#Himalaya: A harmonic composition

No, this page is not turning into a music theory blog. Instead, I’m gonna tell you a little something about the newly introduced component system of the Himalaya game engine.

Remember the original design approach I posted when the framework was still very early in development?

GameElements

My original idea was to have an abstract class as a template for all entities in the game. An entity, such as the player character, would then simply derive from the GameEntity class and implement all the additional functionality that it needs. The “Actor” class was supposed to be a GameEntity that provides additional features for visual representation of the object on the screen. But as the Himalaya engine grew bigger, I realized that this design was good, but not necessarily ideal.

What are you made of?

I came to the conclusion that a component-based approach, similar to the one in the Unity engine, was a much nicer way to describe the functionality of a game entity. What do I mean by “component”? Well…an entity component is basically responsible for handling one specific part of an object in our game. They enable us to easily implement similar behavior in two entities, just by using the same components. An example: For our player character we could create a game entity with one component that handles user input, one that handles collisions, one that renders a sprite on the screen and one that animates said sprite.

Take a look at this chart for clarification:

HimalayaComponents

As you can (hopefully) see, a lot of the classes that I talked about in previous posts have been converted to entity components to conform to the new system. Of course this new design renders the aforementioned “Actor” class obsolete, since it would basically just be a GameEntity with a Sprite and a SpriteAnimator attached to it. Currently, I still keep the Actor class in the library, but I marked it as “obsolete”. It will be removed very soon, though.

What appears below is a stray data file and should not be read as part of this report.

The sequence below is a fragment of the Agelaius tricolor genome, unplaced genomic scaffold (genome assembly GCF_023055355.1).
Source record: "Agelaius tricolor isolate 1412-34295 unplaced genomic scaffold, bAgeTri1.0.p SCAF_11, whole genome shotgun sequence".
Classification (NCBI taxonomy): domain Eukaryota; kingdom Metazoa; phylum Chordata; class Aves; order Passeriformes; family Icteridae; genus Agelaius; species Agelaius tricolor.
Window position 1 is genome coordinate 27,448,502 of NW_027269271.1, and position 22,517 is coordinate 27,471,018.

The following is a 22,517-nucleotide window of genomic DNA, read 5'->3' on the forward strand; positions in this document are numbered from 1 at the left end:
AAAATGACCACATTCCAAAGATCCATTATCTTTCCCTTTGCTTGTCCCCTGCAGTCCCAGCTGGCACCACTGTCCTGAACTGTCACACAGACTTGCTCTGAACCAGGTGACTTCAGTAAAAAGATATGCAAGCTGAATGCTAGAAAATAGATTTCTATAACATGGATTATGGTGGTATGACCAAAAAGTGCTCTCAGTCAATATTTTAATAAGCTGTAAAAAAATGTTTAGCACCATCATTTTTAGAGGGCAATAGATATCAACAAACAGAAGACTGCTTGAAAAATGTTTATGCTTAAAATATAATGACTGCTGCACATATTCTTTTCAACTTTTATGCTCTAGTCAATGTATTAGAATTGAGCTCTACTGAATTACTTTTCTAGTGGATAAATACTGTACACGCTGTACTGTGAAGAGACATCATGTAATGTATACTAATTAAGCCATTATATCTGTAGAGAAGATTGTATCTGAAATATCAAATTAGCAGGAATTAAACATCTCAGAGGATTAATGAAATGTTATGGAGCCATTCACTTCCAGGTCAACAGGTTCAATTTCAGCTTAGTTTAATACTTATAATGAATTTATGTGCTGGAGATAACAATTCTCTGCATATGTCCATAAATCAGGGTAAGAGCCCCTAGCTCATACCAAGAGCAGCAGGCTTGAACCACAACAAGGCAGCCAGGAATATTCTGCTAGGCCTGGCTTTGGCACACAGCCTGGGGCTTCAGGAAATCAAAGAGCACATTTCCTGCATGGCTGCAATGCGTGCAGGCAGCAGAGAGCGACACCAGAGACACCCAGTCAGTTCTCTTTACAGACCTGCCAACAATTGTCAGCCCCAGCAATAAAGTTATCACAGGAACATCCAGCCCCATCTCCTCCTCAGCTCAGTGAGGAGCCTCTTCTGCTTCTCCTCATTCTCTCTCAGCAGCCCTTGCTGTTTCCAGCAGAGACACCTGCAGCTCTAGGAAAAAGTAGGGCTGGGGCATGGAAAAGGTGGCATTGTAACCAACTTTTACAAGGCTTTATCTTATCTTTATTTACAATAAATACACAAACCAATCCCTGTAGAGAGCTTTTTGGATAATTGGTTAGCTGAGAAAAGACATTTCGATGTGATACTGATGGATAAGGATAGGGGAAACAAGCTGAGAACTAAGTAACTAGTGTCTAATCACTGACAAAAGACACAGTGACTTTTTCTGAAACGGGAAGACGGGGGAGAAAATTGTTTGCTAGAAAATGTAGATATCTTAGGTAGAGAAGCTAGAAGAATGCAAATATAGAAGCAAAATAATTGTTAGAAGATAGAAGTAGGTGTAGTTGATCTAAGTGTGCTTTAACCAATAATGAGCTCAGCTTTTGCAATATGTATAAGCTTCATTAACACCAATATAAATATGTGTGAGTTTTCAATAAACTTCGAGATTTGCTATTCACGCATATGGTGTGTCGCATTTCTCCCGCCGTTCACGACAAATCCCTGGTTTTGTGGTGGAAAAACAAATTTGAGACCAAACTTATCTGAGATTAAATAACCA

Entity Components that need their logic updated each frame implement the IUpdate interface. The GameEntity the component belongs to then makes sure to actually call the update logic regularly. Similarly, components that contain render logic use the IDraw interface and have their draw method called by their entity at the appropriate time.

The Transform component is a special little snowflake, because it is used by every single entity and cannot be removed. I mean, every object needs to be able to be positioned at least, right? Also, some entity components allow only one instance of them to be attached to a game entity. That is the case for our special little friend Transform, but also applies to the CollisionController, the Sprite and the SpriteAnimator for example. With this system, we can easily pick from all the features we need and add them to a specific game entity.

youJustBlewMyMind.gif

How about some code?

Alright, let’s take a look at the EntityComponent class first:


using System;
using System.Collections.Generic;
using System.Linq;
using System.Text;
using System.Threading.Tasks;
using Yetibyte.Himalaya.GameElements;

namespace Yetibyte.Himalaya.GameElements {

    public abstract class EntityComponent {

        #region Fields

        protected bool _isActive = true;
        protected GameEntity _gameEntity;

        #endregion

        #region Properties

        public virtual bool AllowMultiple => false;
        public virtual bool IsRemovable => true;

        public GameEntity GameEntity {

            get => _gameEntity;

            set {

                GameEntity futureGameEntity = value;

                if (IsAttached)
                    _gameEntity.RemoveComponent(this);

                futureGameEntity?.AddComponent(this);

                _gameEntity = futureGameEntity;

            }

        }

        /// <summary>
        /// Whether or not this component has been attached to a <see cref="GameElements.GameEntity"/>.
        /// </summary>
        public bool IsAttached => _gameEntity != null;

        /// <summary>